## Re: Resolved: Technical communicators can create information

Subject: Re: Resolved: Technical communicators can create information
From: Chris Despopoulos <despopoulos_chriss -at- yahoo -dot- com>
To: techwr-l -at- lists -dot- techwr-l -dot- com
Date: Mon, 14 Jun 2010 05:34:34 -0700 (PDT)

Somebody paraphrased the following:

*************
Data becomes Information when it is organized into a form (document, story, presentation, table, etc.)
Information becomes Knowledge when it is internalized.
Knowledge becomes Wisdom when it is used as a guide to right action.
*************

The first statement is close to what I understand from very brief and shallow forays into information theory. Data is converted into information when it is collapsed into a code of some sort, and transmitted to a receiver that can then expand the code to arrive at the same or equivalent data. The most elegant example I can think of would be Kepler... (Did I get it from the books I read???)

Tycho Brahe and Kepler amassed a remarkable body of data, which tracked the movement of planets in the sky. In a way, they could have predicted the position of a planet based on enough data followed by some serious number crunching. But all that they had was data. Kepler then studied that data and arrived at his laws of motion:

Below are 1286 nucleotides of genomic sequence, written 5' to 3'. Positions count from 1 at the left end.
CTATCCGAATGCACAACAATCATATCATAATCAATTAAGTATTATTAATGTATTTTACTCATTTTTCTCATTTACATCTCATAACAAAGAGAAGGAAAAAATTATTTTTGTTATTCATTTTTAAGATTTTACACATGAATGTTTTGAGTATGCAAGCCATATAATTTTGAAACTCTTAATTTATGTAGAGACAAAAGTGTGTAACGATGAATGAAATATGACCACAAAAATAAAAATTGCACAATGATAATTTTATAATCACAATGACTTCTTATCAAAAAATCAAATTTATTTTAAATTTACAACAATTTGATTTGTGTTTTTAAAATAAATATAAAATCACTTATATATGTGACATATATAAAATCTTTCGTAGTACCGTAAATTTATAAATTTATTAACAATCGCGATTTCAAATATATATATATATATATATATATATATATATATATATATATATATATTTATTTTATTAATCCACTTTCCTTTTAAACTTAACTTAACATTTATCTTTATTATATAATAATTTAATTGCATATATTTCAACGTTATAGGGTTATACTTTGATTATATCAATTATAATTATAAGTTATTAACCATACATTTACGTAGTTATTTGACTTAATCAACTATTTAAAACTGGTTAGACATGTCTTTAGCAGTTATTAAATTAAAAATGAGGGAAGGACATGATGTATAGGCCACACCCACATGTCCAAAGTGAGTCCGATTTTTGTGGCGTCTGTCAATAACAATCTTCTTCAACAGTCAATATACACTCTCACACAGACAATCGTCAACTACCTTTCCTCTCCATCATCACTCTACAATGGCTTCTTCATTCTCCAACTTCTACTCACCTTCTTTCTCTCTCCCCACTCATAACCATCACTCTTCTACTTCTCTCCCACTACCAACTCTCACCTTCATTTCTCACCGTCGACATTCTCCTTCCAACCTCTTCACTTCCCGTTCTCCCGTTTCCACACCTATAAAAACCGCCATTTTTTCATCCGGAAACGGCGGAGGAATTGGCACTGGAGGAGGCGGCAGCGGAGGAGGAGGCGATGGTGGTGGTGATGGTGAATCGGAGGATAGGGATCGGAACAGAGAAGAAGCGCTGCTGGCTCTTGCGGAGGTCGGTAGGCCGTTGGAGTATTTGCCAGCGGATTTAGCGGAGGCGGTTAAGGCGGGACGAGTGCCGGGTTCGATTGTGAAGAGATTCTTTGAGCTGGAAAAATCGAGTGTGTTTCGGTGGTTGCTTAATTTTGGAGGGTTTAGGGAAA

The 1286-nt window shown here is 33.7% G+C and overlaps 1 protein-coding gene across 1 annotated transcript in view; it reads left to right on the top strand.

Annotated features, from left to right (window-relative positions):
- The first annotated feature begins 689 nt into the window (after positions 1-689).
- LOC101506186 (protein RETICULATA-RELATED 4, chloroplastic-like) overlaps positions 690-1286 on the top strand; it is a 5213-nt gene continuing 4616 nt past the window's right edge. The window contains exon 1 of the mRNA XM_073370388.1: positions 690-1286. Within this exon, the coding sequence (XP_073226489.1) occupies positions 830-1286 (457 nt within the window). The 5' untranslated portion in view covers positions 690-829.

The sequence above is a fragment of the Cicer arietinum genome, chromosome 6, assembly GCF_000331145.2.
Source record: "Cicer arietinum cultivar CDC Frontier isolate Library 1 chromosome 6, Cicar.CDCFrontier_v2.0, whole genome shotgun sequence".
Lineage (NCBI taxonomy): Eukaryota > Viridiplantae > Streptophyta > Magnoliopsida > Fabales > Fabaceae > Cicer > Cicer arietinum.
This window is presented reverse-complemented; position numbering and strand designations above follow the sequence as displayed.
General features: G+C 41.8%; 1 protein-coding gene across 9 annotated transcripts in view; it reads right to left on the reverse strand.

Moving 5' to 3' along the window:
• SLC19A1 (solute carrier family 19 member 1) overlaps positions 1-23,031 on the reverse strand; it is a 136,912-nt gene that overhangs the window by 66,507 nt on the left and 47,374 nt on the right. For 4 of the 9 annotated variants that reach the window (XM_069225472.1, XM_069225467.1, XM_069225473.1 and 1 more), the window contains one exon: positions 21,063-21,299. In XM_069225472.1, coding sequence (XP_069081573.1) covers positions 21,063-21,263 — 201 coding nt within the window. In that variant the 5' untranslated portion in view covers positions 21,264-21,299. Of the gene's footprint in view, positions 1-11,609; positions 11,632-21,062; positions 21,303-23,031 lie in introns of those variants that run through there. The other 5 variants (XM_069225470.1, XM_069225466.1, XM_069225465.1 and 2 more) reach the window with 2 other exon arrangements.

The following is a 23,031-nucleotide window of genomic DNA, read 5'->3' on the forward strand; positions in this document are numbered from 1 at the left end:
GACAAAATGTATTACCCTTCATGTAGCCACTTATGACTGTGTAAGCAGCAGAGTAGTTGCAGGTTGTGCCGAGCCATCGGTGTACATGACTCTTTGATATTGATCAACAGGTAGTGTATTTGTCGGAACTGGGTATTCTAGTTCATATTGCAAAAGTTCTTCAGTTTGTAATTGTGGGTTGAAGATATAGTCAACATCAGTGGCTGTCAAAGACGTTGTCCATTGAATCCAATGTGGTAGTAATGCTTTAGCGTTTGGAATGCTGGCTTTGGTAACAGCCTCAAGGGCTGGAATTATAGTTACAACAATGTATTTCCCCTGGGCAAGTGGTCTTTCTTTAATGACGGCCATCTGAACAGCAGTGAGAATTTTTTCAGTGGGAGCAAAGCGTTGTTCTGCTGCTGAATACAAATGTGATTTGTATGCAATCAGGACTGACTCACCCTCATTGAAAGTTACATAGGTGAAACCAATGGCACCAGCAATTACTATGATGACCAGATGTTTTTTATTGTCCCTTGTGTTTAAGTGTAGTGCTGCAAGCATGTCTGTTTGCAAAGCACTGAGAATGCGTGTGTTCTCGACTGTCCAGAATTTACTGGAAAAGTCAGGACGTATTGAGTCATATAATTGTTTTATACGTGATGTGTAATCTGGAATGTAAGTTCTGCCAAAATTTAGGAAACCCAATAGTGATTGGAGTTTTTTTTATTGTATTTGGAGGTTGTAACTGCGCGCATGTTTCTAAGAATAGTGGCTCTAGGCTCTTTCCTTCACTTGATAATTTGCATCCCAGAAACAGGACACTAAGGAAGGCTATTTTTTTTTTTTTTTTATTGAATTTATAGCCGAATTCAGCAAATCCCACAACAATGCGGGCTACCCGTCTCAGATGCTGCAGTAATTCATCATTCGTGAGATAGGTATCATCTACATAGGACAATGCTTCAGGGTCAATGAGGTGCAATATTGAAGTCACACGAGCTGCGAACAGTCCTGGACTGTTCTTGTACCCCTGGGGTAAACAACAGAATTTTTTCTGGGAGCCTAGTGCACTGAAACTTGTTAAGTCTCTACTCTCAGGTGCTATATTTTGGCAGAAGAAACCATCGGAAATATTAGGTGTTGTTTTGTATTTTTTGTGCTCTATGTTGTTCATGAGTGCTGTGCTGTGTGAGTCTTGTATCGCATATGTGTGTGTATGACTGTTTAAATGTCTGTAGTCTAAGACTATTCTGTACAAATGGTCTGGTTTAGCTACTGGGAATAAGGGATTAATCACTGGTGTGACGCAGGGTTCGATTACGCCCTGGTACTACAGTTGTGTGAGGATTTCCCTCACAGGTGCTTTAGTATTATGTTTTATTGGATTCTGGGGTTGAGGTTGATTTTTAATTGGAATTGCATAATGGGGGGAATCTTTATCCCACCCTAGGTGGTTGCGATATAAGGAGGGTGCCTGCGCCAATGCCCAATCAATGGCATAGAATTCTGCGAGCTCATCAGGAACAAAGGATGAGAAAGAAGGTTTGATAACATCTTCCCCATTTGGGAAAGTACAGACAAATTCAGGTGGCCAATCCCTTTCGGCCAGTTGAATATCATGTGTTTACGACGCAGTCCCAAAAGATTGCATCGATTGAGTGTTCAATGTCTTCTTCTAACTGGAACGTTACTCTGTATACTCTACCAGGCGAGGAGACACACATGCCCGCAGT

* An orbit is always an ellipse
* The area of sweep for any given amount of time is always the
same (the closer to the center of orbit, the faster it goes)
* Length of mean diameter is proportional to length of orbital
(the farther away, the longer the orbital period)

With those three "codes", Kepler (and you) can take incomplete data, and arrive at a full data set -- distance, speed, mass, etc. So a sender (you or some other signal generator) and a receiver (you or some other process that decodes the signal) can both be attuned to the same codes (the three laws). Then a transmission of a minimal data set becomes information -- it can be expanded into the full data set at will.

We do the same thing every day -- we call it language. We say to our kids, "Look out, the fire will burn you" -- That codifies experience, possibly an experience we have never had. To provide our kids with the data, we'd have to stick their hands in the fire. Much better to provide them with the information. Of course, it's up to them to decode it and modify their behavior accordingly. There's only so information kids will accept about the metaphorical fire. But that leads to biology and human instincts... Something for another day.

I say, this is why video hasn't replace technical (or other) writing. Sometimes video is appropriate. But often it weighs too heavily on the side of data, where the time and bandwidth it takes to recreate/relive the experience isn't worth the value of the transmission, compared to codification such as written language. Likewise with graphics, although graphics weigh less than video, and there are more instances where the weight of text + decoding effort is greater than the weight of an image.

cud

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